Names Worn by Vanessa Redgrave

Vanessa Redgrave in "Mary, Queen of Scots"

Today's actress is a personal favorite of mine, the juno-esque Vanessa Redgrave. Redgrave was born in Greenwich in 1937, to actors Sir Michael Redgrave and Rachel Kempson, Lady Redgrave. Laurence Olivier famously announced her birth at a performance of "Hamlet", in which her father played Laertes, by saying that "tonight a great actress has been born". Initially the tall Vanessa planned on being a dancer, but eventually turned to acting, her family's profession of choice; her brother and sister are the late Corin and Lynn Redgrave. Her first starring role was in "Morgan: A Suitable Case for Treatment", for which she was nominated for an Oscar, a Cannes award, a Golden Globe award, and BAFTA Film award.

In 1962 Vanessa married Tony Richardson, and had two daughters, actresses Joely and the late Natasha Richardson. The marriage ended in 1967 when Tony left her for Jeanne Moreau. Later that same year, she starred in "Camelot" and became romantically involved with Italian actor Franco Nero. They had a son together, Carlo Gabriel Nero, who is a director and screenwriter. The two separated for many years, before getting back together and wedding in 2006. Arthur Miller and Tennessee Williams called her "the greatest living actress of our times", and she remains the only British actress to have won an Oscar, Emmy, Tony, Olivier, Cannes, Golden Globe, the Screen Actors Guild award.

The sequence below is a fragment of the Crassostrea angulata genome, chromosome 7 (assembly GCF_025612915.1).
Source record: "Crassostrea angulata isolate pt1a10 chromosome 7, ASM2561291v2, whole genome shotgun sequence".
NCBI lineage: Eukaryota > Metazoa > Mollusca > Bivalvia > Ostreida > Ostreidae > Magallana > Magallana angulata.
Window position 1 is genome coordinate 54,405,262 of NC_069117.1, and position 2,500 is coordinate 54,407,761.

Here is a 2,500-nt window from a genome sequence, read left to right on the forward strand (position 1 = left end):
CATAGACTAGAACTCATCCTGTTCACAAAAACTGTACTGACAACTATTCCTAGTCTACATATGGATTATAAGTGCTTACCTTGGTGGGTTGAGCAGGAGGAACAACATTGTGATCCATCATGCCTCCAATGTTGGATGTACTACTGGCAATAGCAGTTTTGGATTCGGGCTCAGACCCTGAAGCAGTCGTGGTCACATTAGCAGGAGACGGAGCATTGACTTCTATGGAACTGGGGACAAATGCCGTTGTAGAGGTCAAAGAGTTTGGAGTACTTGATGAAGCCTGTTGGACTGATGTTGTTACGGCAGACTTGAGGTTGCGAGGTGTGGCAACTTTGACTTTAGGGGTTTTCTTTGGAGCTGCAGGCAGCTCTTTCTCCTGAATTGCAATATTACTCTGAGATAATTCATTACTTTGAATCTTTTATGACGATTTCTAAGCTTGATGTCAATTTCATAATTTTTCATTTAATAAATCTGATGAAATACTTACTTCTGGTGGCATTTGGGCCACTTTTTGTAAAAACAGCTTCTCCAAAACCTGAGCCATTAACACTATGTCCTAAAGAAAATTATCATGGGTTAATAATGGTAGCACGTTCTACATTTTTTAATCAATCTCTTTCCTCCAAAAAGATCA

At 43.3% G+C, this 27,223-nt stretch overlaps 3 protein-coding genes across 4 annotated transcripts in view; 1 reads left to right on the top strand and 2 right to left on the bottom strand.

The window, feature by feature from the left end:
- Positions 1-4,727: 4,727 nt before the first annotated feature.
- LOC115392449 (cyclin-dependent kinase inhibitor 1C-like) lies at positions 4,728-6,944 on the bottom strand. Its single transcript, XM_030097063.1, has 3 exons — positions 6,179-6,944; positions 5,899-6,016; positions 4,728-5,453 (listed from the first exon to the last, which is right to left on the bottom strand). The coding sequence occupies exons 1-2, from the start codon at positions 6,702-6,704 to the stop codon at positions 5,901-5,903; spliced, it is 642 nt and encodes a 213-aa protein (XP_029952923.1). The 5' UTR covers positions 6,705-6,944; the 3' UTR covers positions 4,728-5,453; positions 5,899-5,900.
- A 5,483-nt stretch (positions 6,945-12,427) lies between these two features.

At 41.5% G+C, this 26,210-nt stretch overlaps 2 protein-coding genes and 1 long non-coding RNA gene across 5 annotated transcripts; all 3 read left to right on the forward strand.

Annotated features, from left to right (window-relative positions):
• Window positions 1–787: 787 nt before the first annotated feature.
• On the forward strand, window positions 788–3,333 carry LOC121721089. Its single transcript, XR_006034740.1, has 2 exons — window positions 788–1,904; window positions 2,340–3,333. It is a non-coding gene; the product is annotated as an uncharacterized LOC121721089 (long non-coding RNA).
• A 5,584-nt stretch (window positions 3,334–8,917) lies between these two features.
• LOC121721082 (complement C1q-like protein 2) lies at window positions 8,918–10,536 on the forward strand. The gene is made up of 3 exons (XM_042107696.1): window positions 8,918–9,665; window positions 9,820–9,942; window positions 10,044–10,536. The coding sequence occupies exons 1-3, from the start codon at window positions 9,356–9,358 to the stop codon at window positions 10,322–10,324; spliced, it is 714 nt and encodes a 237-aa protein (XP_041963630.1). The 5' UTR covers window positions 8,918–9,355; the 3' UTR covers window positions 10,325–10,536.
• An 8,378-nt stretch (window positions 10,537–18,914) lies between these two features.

Flavia - "A Quiet Place in the Country" - This beautiful name is a feminine form of the Roman family name Flavius, which came form the Latin flavus meaning "golden" or "yellow-haired". Flavia is a guilty pleasure of mine, and I would be completely bowled over if I ever met one.

Isadora - "Isadora" - This wonderful alternative to Isabella is a feminine form of Isidore, which means "gift of Isis", combining the name of the Goddess and the Greek doron meaning "gift". In this film she played Isadora Duncan, the famous American dancer.

Andromache - "The Trojan Woman" - In Greek mythology Andromache was the wife of Hector who was killed by Achilles. It is derived of the Greek andros, "of a man", and mache, "battle". This is a recent favorite of mine, and I wonder why it is not mentioned more often, as names from mythology, especially Greek mythology, are always popular.

Olive - "The Bostonians" - Sweet Olive is surprisingly #368 in the US, a feat for such a demure and fusty name. It of course comes from the name of the tree, which came from the Latin oliva.

Agata - "Sparrow" - Agatha still too dowdy for you? Try out edgy Agata. Used in Italy, Spain, Russia, Poland, Sweden, and more, this name certainly spices things up, while retaining the adorable Aggie.

Nivea - "The House of the Spirits" - Aside from the brand of lotion, I had never come across this name. It is comes from niveus, which means "snow-white" in Latin. The movie is based on the book by Isabel Allende, and features other interesting names like Pancha and Ferula.


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